9. Sen. José L. Dalmau – Absent
  10. Sen. Marially González – Absent
  11. Sen. Javier Aponte – Absent
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Commentary

Happy Mother’s Day

The publisher, editor, and staff of the Los Angeles Blade wishes all of the mother’s a very happy mother’s day and thank you for all that you do.

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The publisher, editor, and staff of the Los Angeles Blade wishes all of the mother’s a very happy mother’s day and thank you for all that you do.

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Commentary

Rich privilege on full display- Hannity interviews Jenner and it wasn’t pretty

Vox journalist Aaron Rupar live tweeted the show, capturing some of the arguably worst of the discourse with Jenner.

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Commentary

LOS ANGELES – Fox News pundit and anchor Sean Hannity interviewed realty television star Caitlyn Jenner on his show Wednesday evening and it frankly was a hot mess.

Jenner, who announced a week ago that she’s running to replace California Governor Gavin Newsom in the likely recall election this Fall, gave Hannity her take on issues that was Trumpian and clueless to outright enraging at times.

Vox journalist Aaron Rupar live tweeted the show, capturing some of the arguably worst of the discourse with Jenner pontificating on subject matters that she clearly doesn’t have a firm grasp of.

For instance, on California’s homeless crisis: Jenner said: “My friends are leaving California. My hangar, [ Jenner is a pilot and has her own aircraft ] the guy right across, he was packing up his hangar and I said, where are you going? And he says, ‘I’m moving to Sedona, Arizona, I can’t take it anymore. I can’t walk down the streets and see the homeless'”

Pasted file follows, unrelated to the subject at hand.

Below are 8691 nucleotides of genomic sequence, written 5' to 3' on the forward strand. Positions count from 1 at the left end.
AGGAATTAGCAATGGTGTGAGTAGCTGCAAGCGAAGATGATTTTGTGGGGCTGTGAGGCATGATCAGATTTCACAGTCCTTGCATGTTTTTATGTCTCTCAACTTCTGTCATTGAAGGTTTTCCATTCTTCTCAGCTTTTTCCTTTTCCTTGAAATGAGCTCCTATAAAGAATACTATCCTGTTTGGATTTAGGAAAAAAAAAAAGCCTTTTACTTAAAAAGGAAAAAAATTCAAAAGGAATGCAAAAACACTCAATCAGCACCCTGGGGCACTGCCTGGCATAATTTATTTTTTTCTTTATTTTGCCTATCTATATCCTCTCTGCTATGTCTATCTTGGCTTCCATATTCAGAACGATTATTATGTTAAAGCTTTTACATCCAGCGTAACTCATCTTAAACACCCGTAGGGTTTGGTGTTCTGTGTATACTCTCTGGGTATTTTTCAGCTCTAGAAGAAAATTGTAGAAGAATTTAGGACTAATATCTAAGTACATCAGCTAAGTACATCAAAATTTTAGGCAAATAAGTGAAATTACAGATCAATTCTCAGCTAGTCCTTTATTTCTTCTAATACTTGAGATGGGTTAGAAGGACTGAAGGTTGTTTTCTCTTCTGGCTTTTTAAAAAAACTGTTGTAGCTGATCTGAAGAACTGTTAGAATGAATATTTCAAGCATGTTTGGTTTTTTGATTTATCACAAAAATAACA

Jenner again disparages Trans youth athletes: Jenner explains that she’s opposed to transgender girls playing sports against other girls. But then in the next breath she says she wants to be a role model for transgender girls.

“Forest management is extremely important” Jenner’s comments about wildfires reminded Rupar of former President Trump’s clueless remarks.

Next she claims, well take a listen yourself:

This next part is rich. “You’re pro *legal* immigration” — Sean Hannity puts words in Caitlyn Jenner’s mouth when she talks about immigration. Jenner responds by saying, “sorry, did I miss the legal part? Thanks for catching me. You’ve got my back, Sean, I appreciate that.”

Then there’s her take on trains. Jenner wonders why high speed rail is needed between LA and SF since people can just fly

Then she muses that Trump did a better job than Biden is doing which is completely vapid and devoid of substance

Mercifully it ended…

I reached out to a Trans activist of note for comments on the Hannity interview, who angrily asked why I would consider giving Jenner any more oxygen.

I explained that sadly in the toxic world of Republican politics circa 2021 in a post-Trump presidency world there are those right wing extremists who will hold Jenner up as an ‘authority-figure’ and as a spokesperson for Trans people, and worse will cite Jenner as an example.

Jenner needs to be marginalized, people need to hear loudly and clearly that she absolutely does not speak for the LGBTQ+ community and that her bigotry towards young Trans people is harmful and dangerous.

While Jenner’s candidacy and ‘policy’ positions may well be perceived as a joke, what does need to be taken seriously is her ongoing attacks on the Trans youth who just want to participate in sports.

Electing not to comment the activist agreed.